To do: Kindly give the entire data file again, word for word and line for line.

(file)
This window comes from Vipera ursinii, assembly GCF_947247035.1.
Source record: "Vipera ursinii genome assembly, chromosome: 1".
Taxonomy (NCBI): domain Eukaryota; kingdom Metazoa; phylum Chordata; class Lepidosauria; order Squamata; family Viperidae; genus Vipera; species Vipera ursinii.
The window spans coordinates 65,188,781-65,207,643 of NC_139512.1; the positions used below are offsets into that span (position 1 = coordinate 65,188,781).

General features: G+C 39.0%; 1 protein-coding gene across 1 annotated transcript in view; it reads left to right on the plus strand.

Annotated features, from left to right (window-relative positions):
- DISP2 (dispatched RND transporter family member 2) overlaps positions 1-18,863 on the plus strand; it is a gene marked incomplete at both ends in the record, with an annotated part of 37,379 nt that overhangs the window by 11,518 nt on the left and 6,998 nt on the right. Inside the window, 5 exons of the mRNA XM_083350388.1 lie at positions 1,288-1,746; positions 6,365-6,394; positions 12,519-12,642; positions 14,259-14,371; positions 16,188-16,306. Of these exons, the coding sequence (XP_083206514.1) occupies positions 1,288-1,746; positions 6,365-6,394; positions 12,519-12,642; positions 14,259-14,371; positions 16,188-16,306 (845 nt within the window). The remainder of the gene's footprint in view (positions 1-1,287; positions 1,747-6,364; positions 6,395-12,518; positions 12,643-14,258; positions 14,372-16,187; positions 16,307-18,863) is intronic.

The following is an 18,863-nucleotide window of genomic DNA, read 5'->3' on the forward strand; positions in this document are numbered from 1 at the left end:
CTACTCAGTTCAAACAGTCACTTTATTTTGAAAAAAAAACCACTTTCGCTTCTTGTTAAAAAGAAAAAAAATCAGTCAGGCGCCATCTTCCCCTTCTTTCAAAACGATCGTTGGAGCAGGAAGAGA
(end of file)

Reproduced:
This window comes from Vipera ursinii, assembly GCF_947247035.1.
Source record: "Vipera ursinii genome assembly, chromosome: 1".
Taxonomy (NCBI): domain Eukaryota; kingdom Metazoa; phylum Chordata; class Lepidosauria; order Squamata; family Viperidae; genus Vipera; species Vipera ursinii.
The window spans coordinates 65,188,781-65,207,643 of NC_139512.1; the positions used below are offsets into that span (position 1 = coordinate 65,188,781).

General features: G+C 39.0%; 1 protein-coding gene across 1 annotated transcript in view; it reads left to right on the plus strand.

Annotated features, from left to right (window-relative positions):
- DISP2 (dispatched RND transporter family member 2) overlaps positions 1-18,863 on the plus strand; it is a gene marked incomplete at both ends in the record, with an annotated part of 37,379 nt that overhangs the window by 11,518 nt on the left and 6,998 nt on the right. Inside the window, 5 exons of the mRNA XM_083350388.1 lie at positions 1,288-1,746; positions 6,365-6,394; positions 12,519-12,642; positions 14,259-14,371; positions 16,188-16,306. Of these exons, the coding sequence (XP_083206514.1) occupies positions 1,288-1,746; positions 6,365-6,394; positions 12,519-12,642; positions 14,259-14,371; positions 16,188-16,306 (845 nt within the window). The remainder of the gene's footprint in view (positions 1-1,287; positions 1,747-6,364; positions 6,395-12,518; positions 12,643-14,258; positions 14,372-16,187; positions 16,307-18,863) is intronic.

The following is an 18,863-nucleotide window of genomic DNA, read 5'->3' on the forward strand; positions in this document are numbered from 1 at the left end:
CTACTCAGTTCAAACAGTCACTTTATTTTGAAAAAAAAACCACTTTCGCTTCTTGTTAAAAAGAAAAAAAATCAGTCAGGCGCCATCTTCCCCTTCTTTCAAAACGATCGTTGGAGCAGGAAGAGA